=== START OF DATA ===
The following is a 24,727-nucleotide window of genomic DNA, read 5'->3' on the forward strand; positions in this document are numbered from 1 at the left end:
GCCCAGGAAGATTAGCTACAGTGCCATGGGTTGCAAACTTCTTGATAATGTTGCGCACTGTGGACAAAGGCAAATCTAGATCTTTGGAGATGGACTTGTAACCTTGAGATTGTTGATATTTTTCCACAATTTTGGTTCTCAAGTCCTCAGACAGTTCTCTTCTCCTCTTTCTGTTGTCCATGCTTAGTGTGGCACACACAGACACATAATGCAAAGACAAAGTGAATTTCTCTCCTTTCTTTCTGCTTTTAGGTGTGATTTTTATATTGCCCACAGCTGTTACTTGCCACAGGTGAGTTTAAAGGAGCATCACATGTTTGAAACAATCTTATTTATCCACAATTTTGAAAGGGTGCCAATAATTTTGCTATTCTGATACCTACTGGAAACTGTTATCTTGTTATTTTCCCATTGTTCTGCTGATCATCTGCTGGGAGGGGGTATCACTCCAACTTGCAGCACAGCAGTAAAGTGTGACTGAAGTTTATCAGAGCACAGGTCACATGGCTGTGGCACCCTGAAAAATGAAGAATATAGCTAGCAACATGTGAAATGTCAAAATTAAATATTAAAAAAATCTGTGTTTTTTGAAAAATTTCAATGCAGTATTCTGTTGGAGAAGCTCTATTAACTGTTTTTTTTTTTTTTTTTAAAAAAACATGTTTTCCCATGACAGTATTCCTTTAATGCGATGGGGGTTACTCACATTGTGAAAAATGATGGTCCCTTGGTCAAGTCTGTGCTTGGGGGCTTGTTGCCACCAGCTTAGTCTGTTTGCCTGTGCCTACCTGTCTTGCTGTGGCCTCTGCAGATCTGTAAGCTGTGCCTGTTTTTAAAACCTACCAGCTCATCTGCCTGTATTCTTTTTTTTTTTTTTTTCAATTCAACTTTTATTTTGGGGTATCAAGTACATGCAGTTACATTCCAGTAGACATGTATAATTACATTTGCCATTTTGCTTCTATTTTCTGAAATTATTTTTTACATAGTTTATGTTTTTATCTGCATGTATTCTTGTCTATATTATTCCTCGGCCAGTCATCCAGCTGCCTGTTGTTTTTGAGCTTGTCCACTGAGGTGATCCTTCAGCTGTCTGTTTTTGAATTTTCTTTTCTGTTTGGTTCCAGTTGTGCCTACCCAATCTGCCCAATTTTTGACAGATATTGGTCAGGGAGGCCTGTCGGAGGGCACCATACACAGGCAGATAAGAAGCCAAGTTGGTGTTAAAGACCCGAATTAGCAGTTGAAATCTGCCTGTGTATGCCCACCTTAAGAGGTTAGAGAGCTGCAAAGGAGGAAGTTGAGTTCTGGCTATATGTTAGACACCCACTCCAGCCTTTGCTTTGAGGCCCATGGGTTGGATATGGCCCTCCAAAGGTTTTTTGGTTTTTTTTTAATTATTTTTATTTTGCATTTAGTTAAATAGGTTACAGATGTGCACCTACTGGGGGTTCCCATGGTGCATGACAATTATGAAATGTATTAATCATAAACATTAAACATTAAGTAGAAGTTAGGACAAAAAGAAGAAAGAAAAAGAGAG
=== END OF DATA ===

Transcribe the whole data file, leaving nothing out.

The following is a 24,727-nucleotide window of genomic DNA, read 5'->3' on the forward strand; positions in this document are numbered from 1 at the left end:
GCCCAGGAAGATTAGCTACAGTGCCATGGGTTGCAAACTTCTTGATAATGTTGCGCACTGTGGACAAAGGCAAATCTAGATCTTTGGAGATGGACTTGTAACCTTGAGATTGTTGATATTTTTCCACAATTTTGGTTCTCAAGTCCTCAGACAGTTCTCTTCTCCTCTTTCTGTTGTCCATGCTTAGTGTGGCACACACAGACACATAATGCAAAGACAAAGTGAATTTCTCTCCTTTCTTTCTGCTTTTAGGTGTGATTTTTATATTGCCCACAGCTGTTACTTGCCACAGGTGAGTTTAAAGGAGCATCACATGTTTGAAACAATCTTATTTATCCACAATTTTGAAAGGGTGCCAATAATTTTGCTATTCTGATACCTACTGGAAACTGTTATCTTGTTATTTTCCCATTGTTCTGCTGATCATCTGCTGGGAGGGGGTATCACTCCAACTTGCAGCACAGCAGTAAAGTGTGACTGAAGTTTATCAGAGCACAGGTCACATGGCTGTGGCACCCTGAAAAATGAAGAATATAGCTAGCAACATGTGAAATGTCAAAATTAAATATTAAAAAAATCTGTGTTTTTTGAAAAATTTCAATGCAGTATTCTGTTGGAGAAGCTCTATTAACTGTTTTTTTTTTTTTTTTTAAAAAAACATGTTTTCCCATGACAGTATTCCTTTAATGCGATGGGGGTTACTCACATTGTGAAAAATGATGGTCCCTTGGTCAAGTCTGTGCTTGGGGGCTTGTTGCCACCAGCTTAGTCTGTTTGCCTGTGCCTACCTGTCTTGCTGTGGCCTCTGCAGATCTGTAAGCTGTGCCTGTTTTTAAAACCTACCAGCTCATCTGCCTGTATTCTTTTTTTTTTTTTTTTCAATTCAACTTTTATTTTGGGGTATCAAGTACATGCAGTTACATTCCAGTAGACATGTATAATTACATTTGCCATTTTGCTTCTATTTTCTGAAATTATTTTTTACATAGTTTATGTTTTTATCTGCATGTATTCTTGTCTATATTATTCCTCGGCCAGTCATCCAGCTGCCTGTTGTTTTTGAGCTTGTCCACTGAGGTGATCCTTCAGCTGTCTGTTTTTGAATTTTCTTTTCTGTTTGGTTCCAGTTGTGCCTACCCAATCTGCCCAATTTTTGACAGATATTGGTCAGGGAGGCCTGTCGGAGGGCACCATACACAGGCAGATAAGAAGCCAAGTTGGTGTTAAAGACCCGAATTAGCAGTTGAAATCTGCCTGTGTATGCCCACCTTAAGAGGTTAGAGAGCTGCAAAGGAGGAAGTTGAGTTCTGGCTATATGTTAGACACCCACTCCAGCCTTTGCTTTGAGGCCCATGGGTTGGATATGGCCCTCCAAAGGTTTTTTGGTTTTTTTTTAATTATTTTTATTTTGCATTTAGTTAAATAGGTTACAGATGTGCACCTACTGGGGGTTCCCATGGTGCATGACAATTATGAAATGTATTAATCATAAACATTAAACATTAAGTAGAAGTTAGGACAAAAAGAAGAAAGAAAAAGAGAG